5 Common Questions
I am asked a series of questions on a regular basis. Here are my typical answers.
Are home prices rising ( stable or going down)? Through October of last year the answer was unequivocally: Yes! Since then our market has slowed considerably to the point where we are very close to a normal market right now. It is no longer a seller’s market but neither is it a buyer’s market. I have had several recent buyers who simply could not find what they wanted in the first couple of weekends. Our current market time is running just under 90 days which is fairly typical of a normal market. That doesn’t mean that it isn’t a good time to sell. Many of the homes that are sitting on the market are using old sales as comparables or are (literally) reaching for the stars as a price point. Most of these giant leaps will either reduce their price to the point of sale (true market value) or slide off the market eventually. Again, waiting for that miracle buyer from California that everyone hears about (but never actually materializes) is not good business practice. Do NOT make the assumption that our market cannot decrease again. Although it is not likely, it is not impossible. As far as long term prognosis goes, we will likely see slow but steady appreciation of 3-5% over the coming years and settle into a normal market. Waiting for your home to appreciate only leads to the home you are purchasing appreciating as well.
I heard on the news that our market was going up, down, crashing or booming. Is this correct? Keep in mind that the statistics that are published on a national basis or for that matter on a local basis, are always based on closed sales. This trend will usually show about a 2-3 month lag in what is actually happening out here in the trenches. For example, national and local media were touting our great market in January based on 4th quarter sales when in fact, January and February of this year were among the slowest I have ever witnessed. All real estate like all politics is local. A national trend rarely correlates with a local county market or more specifically the Avondale area. For the best information, contact your local real estate agent. Hint! Hint!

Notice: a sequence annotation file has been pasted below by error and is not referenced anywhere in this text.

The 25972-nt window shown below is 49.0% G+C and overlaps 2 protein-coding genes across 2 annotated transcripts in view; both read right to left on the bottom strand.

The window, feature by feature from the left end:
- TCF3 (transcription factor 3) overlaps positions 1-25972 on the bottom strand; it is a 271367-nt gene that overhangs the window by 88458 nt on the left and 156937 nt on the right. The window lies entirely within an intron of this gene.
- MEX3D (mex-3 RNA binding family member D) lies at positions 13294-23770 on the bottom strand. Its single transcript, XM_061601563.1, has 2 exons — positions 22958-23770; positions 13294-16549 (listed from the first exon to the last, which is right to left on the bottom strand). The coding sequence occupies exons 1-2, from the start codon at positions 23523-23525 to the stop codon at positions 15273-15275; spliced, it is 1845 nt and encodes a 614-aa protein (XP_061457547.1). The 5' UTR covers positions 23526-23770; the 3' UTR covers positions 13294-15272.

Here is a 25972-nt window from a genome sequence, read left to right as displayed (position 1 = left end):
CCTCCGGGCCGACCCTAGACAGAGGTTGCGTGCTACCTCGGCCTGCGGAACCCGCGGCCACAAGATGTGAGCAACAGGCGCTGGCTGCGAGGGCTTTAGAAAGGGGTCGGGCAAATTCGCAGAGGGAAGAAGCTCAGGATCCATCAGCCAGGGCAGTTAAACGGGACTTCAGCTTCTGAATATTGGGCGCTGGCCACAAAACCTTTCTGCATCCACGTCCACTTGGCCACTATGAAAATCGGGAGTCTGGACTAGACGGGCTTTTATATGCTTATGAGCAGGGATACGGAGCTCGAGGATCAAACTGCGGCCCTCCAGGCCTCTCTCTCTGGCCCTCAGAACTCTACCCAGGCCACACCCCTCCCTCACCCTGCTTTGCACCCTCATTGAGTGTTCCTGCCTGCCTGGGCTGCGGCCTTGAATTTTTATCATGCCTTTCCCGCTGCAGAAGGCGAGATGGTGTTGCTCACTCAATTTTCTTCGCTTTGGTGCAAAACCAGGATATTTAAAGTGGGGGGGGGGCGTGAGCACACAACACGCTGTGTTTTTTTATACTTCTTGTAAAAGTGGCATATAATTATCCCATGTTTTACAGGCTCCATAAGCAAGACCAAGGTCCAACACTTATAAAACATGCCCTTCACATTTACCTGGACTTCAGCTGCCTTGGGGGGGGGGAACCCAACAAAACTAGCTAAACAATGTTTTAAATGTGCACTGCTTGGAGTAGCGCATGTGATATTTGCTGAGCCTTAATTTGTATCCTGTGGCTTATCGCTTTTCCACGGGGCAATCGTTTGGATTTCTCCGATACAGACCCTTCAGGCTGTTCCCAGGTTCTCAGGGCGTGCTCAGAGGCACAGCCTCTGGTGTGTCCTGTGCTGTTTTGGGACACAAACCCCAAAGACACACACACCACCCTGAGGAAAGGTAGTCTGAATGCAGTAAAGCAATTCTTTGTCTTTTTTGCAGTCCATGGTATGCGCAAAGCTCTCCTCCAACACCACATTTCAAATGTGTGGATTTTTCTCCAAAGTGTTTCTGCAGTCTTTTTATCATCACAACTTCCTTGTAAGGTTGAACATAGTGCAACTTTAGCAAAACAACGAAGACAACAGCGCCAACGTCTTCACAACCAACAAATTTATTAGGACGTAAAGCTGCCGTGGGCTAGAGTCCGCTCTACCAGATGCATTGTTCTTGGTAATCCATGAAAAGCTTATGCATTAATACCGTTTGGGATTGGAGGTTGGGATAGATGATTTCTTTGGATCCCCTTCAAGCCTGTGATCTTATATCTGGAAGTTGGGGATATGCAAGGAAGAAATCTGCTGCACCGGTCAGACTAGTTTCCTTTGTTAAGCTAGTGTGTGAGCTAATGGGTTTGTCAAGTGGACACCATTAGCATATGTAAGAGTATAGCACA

Does the neighborhood have children?
Although this is THE most common question I receive, it is the one question that under Fair Housing Laws, I cannot answer.
How are the schools? This is a very common question but a difficult one to answer. I do a great deal of volunteer work at several of the local high schools and have a good idea what they are like but there are many other ways to evaluate a local school system. If you believe in standardized testing rankings, that information is available at a number of different websites or the Arizona Department of Education. When I look at the reviews posted on both Trulia and Zillow, much like their valuations, I find the information to be inaccurate. In reading these reviews, it is fairly evident that with a few exceptions, every school has some kind of bad parent review which sounds very much like they have an axe to grind over their student. Being heavily involved with some of the schools, I have my own opinion of them but that is based on a very small snapshot of the entire academic environment. My recommendation is to tour the school and interview some of the teachers and make your own decision.
If I do XYZ, how much value will it add to my home?
There are two types of value, perceived and realized. Perceived is the value that the homeowner receives from the enjoyment and use of the upgrade or renovation project. Realized values is the actual differential sales price between a home with and without this specific upgrade. In most cases, the perceived value is a “beauty is in the eye of the beholder” judgment. The realized value is easy to determine with some upgrades and not in others. The easiest example to understand is generally a swimming pool. If a pool costs $30,000 to install, it has a perceived value of that amount or the homeowner would not put the pool in in the first place. The realized value is calculated based on otherwise identical models and differentiating those with a pool and without. The difference in prices averaged over several sales determines the realized value of a pool. In our area, a pool can range anywhere from $10,000 to $14,000 which is also the range that an appraiser will adjust for a pool. Before you install, a $40,000 kitchen, even though the guys on “Property Wars” and many others say that a kitchen sells a home, keep in mind that the resale value of that kitchen is probably closer to $15,000 and these investors are doing renovations at wholesale prices. Of course, they are TV shows so they have to make it look like they are doing